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Wed Jun 7, 2023, 03:38 PM

As US aims to bring back manufacturing, supporting women is key

(and yet, the WAR ON WOMEN continues)

As US aims to bring back manufacturing, supporting women is key

In Asia women factory workers powered manufacturing growth. Are there lessons there for the US?
Line worker Cheryl Simpson moves a transmission from the assembly line to a pallet at the Ford Van Dyke Transmission Plant in Sterling Heights, Michigan, US

Rising costs of childcare have been among several factors that have led to a steep fall in women’s participation at work [File: Carlos Osorio/AP Photo]
By Saumya Roy
Published On 5 Jun 20235 Jun 2023

Alicia Black’s four-year-old daughter, Rain, chats with her, trying to speak over the phone conversation her mother is also having. Black keeps up the two conversations while driving through rush hour traffic after working a shift at a factory in Milwaukee, where she makes lead acid batteries for cars and trucks and marine batteries for submarines. Black sends her daughter to childcare three days a week because it is all she can afford. It has led to an intensely complex and fragile high-wire act to look after her daughter while keeping her job. While Black works day shifts, her husband works night shifts at the same factory. Her mother-in-law looks after their daughter on days when there is no childcare.Black had to leave work during the pandemic when childcare centres and schools were shut and her daughter was home. “I could not drop out. We need the salary,” she says of why she returned to work after spending nearly two years at home.

Supporting women workers, such as Black, is becoming a key piece of the challenge of bringing manufacturing back to the United States from China and other East Asian countries, where women factory workers have powered manufacturing growth. On February 28, the Biden administration announced that computer chip manufacturers could avail themselves of billions of dollars in federal subsidies provided through the CHIPS Act if they provide childcare facilities at their factories. During the pandemic, the Biden administration also provided the Child Tax Credit to support working parents, but the Build Back Better bill, which it was a part of, couldn’t pass in the Senate. Today, it is pushing for more measures to support women workers, but as it re-examines long-held practices and regulations that have held them back, the federal government encounters women’s challenging work lives, which have only gotten harder since the pandemic.

While in China, nearly half of all factory workers are women, in the US, women make up barely 30 percent of manufacturing workers. This number may have worsened, new studies have suggested.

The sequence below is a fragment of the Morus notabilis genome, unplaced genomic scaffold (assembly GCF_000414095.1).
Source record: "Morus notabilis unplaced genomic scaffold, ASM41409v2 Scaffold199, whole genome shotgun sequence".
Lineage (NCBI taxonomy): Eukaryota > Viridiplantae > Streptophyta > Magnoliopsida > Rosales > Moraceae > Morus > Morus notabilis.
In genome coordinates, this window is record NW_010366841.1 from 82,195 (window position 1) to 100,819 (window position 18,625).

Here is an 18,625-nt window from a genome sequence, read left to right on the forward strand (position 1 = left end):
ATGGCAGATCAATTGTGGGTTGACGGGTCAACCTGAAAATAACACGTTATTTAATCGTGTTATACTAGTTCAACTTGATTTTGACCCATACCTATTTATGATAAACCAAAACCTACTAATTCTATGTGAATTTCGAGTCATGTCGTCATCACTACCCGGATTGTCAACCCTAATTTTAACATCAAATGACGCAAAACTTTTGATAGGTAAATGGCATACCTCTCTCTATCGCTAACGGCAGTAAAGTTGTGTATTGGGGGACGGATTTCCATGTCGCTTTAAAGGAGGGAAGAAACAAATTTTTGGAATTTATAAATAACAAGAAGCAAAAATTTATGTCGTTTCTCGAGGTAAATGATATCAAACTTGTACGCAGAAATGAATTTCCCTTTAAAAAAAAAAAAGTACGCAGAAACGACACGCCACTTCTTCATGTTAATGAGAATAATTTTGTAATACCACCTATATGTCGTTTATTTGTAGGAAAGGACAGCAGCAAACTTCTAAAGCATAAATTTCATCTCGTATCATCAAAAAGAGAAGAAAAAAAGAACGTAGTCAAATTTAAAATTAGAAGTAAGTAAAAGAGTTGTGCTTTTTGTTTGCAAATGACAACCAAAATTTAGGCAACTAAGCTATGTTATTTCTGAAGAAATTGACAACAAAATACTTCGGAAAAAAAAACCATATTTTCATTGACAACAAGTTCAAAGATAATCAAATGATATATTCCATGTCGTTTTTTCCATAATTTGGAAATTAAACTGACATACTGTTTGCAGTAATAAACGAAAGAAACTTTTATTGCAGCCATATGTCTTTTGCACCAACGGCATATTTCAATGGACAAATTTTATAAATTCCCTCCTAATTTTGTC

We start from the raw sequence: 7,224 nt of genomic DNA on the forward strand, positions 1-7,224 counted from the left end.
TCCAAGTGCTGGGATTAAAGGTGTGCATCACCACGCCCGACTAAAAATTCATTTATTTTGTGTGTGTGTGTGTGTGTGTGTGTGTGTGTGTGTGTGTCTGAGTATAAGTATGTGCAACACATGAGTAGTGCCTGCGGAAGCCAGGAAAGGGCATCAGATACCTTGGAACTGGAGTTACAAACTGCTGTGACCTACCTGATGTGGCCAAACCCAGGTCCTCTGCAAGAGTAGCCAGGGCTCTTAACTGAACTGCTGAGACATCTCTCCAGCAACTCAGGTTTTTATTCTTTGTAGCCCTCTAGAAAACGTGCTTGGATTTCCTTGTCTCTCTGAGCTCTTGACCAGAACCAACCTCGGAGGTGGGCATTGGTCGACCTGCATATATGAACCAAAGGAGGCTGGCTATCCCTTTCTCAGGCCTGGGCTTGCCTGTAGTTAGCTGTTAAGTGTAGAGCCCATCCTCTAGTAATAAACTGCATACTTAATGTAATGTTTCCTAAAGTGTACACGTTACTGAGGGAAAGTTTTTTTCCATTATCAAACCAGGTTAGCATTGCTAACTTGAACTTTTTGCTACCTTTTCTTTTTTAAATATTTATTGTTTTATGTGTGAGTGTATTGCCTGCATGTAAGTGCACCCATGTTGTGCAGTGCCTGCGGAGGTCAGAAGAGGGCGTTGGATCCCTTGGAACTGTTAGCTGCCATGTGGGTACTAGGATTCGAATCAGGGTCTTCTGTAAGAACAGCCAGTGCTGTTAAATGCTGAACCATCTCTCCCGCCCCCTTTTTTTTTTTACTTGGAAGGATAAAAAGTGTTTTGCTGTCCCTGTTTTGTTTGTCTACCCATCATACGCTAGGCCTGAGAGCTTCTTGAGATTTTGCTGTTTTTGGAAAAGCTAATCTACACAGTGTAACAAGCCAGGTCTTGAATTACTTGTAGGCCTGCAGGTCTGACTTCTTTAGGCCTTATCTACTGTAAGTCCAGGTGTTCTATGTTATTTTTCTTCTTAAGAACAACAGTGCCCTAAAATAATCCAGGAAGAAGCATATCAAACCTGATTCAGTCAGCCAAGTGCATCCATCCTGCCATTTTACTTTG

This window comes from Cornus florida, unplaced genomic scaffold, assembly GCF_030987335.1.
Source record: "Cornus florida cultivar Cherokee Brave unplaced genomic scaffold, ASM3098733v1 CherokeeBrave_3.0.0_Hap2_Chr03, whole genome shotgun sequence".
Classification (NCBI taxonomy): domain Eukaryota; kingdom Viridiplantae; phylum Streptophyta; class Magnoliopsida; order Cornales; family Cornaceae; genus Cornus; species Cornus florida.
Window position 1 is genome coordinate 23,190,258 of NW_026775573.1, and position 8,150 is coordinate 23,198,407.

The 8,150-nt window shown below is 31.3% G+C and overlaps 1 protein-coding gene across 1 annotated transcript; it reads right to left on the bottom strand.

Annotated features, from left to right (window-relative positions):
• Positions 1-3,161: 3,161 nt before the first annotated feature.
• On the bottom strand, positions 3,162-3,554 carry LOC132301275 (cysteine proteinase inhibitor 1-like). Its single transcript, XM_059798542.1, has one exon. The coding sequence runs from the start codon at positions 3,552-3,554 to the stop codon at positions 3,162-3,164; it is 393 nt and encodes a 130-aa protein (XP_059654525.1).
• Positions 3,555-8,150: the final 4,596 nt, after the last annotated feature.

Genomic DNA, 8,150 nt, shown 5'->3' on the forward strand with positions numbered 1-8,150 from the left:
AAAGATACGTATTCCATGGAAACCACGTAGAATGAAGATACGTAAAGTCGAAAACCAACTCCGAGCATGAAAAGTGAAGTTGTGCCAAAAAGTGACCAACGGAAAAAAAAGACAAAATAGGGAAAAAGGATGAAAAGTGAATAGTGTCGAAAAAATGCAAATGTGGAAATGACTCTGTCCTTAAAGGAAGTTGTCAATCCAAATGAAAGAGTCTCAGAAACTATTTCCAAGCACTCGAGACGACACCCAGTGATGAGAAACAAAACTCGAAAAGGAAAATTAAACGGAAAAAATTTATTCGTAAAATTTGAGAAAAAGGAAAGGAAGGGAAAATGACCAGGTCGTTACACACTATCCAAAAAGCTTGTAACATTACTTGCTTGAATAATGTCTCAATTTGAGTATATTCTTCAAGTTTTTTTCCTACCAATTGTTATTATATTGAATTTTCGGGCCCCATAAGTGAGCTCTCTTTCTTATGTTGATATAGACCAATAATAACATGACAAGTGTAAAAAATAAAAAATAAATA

A study of working parents with children under three years old showed that the number of those who quit their jobs had doubled in 2022, while those who were fired had tripled. “While fathers reported taking a temporary hit, mothers reported taking a more long-term impact, such as quitting or being fired,” said Sandra Bishop, research director of the Council for a Strong America, an advocacy organisation that also did this study in 2018 to look at the effect of childcare on parents and the economy. Part of the reason for this, as well as Black’s break from work, is that when childcare facilities closed during the pandemic, already low-paid childcare workers moved to higher-paying jobs, such as Amazon delivery or at Target stores. As many as 54,000 childcare workers have left the profession, according to research by the Center for the Study of Child Care Employment at the University of California at Berkeley. The resulting shortage left formerly working mothers unable to return to work.
. . . . .
After a three month campaign, workers at a factory in Wisconsin won a two week maternity leave in their contracts for the first time [Photo via Brenda Scott]

. . .

Supporting women workers, such as Alicia Black (pictured), is becoming a key piece of the challenge of bringing manufacturing back to the United States [Photo via Alicia Black]
. . . . .

And it is not just Black. Women’s employment is five to eight times more likely to suffer due to caregiving responsibilities, a recent study by the think tank Center for American Progress showed. And while college-educated women returned to work at the same pre-pandemic rates, as many as 1.6 million fewer non-degree-holding women were working in January 2023 than from three years ago, according to the study. That number included women who work on shopfloors, in retail stores and restaurants, and other positions where degrees are not required.“The manufacturing of the past is going,” said Yale’s Troyer Moor. “The manufacturing of the future … will have to be women-friendly.”
Source: Al Jazeera


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